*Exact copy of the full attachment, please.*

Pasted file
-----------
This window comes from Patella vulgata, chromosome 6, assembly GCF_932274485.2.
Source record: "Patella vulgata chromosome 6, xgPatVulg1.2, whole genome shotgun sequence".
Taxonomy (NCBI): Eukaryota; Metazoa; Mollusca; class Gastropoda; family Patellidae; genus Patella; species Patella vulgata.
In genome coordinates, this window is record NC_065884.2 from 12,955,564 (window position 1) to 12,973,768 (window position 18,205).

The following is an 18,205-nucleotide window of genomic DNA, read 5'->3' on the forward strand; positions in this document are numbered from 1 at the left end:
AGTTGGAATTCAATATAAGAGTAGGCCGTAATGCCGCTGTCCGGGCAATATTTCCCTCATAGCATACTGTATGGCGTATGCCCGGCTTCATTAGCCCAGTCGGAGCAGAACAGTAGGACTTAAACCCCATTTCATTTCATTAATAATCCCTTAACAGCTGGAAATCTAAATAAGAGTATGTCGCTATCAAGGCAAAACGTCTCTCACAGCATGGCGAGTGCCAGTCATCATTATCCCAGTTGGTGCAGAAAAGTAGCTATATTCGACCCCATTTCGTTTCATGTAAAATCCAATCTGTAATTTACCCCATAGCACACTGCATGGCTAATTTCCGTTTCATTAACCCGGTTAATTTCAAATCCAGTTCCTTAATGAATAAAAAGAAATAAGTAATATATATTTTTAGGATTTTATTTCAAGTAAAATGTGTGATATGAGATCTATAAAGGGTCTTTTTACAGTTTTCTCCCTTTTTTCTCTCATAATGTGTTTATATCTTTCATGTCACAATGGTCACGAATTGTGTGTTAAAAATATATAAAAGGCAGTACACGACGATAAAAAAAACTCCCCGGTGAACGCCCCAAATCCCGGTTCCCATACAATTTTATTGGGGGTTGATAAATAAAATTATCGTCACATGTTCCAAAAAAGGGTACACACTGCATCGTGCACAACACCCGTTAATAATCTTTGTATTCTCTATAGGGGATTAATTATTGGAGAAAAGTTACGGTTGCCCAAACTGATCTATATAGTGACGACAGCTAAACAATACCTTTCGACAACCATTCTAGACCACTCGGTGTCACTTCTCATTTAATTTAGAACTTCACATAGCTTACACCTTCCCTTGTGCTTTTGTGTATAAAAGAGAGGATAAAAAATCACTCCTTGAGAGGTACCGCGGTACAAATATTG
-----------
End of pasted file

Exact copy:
This window comes from Patella vulgata, chromosome 6, assembly GCF_932274485.2.
Source record: "Patella vulgata chromosome 6, xgPatVulg1.2, whole genome shotgun sequence".
Taxonomy (NCBI): Eukaryota; Metazoa; Mollusca; class Gastropoda; family Patellidae; genus Patella; species Patella vulgata.
In genome coordinates, this window is record NC_065884.2 from 12,955,564 (window position 1) to 12,973,768 (window position 18,205).

The following is an 18,205-nucleotide window of genomic DNA, read 5'->3' on the forward strand; positions in this document are numbered from 1 at the left end:
AGTTGGAATTCAATATAAGAGTAGGCCGTAATGCCGCTGTCCGGGCAATATTTCCCTCATAGCATACTGTATGGCGTATGCCCGGCTTCATTAGCCCAGTCGGAGCAGAACAGTAGGACTTAAACCCCATTTCATTTCATTAATAATCCCTTAACAGCTGGAAATCTAAATAAGAGTATGTCGCTATCAAGGCAAAACGTCTCTCACAGCATGGCGAGTGCCAGTCATCATTATCCCAGTTGGTGCAGAAAAGTAGCTATATTCGACCCCATTTCGTTTCATGTAAAATCCAATCTGTAATTTACCCCATAGCACACTGCATGGCTAATTTCCGTTTCATTAACCCGGTTAATTTCAAATCCAGTTCCTTAATGAATAAAAAGAAATAAGTAATATATATTTTTAGGATTTTATTTCAAGTAAAATGTGTGATATGAGATCTATAAAGGGTCTTTTTACAGTTTTCTCCCTTTTTTCTCTCATAATGTGTTTATATCTTTCATGTCACAATGGTCACGAATTGTGTGTTAAAAATATATAAAAGGCAGTACACGACGATAAAAAAAACTCCCCGGTGAACGCCCCAAATCCCGGTTCCCATACAATTTTATTGGGGGTTGATAAATAAAATTATCGTCACATGTTCCAAAAAAGGGTACACACTGCATCGTGCACAACACCCGTTAATAATCTTTGTATTCTCTATAGGGGATTAATTATTGGAGAAAAGTTACGGTTGCCCAAACTGATCTATATAGTGACGACAGCTAAACAATACCTTTCGACAACCATTCTAGACCACTCGGTGTCACTTCTCATTTAATTTAGAACTTCACATAGCTTACACCTTCCCTTGTGCTTTTGTGTATAAAAGAGAGGATAAAAAATCACTCCTTGAGAGGTACCGCGGTACAAATATTG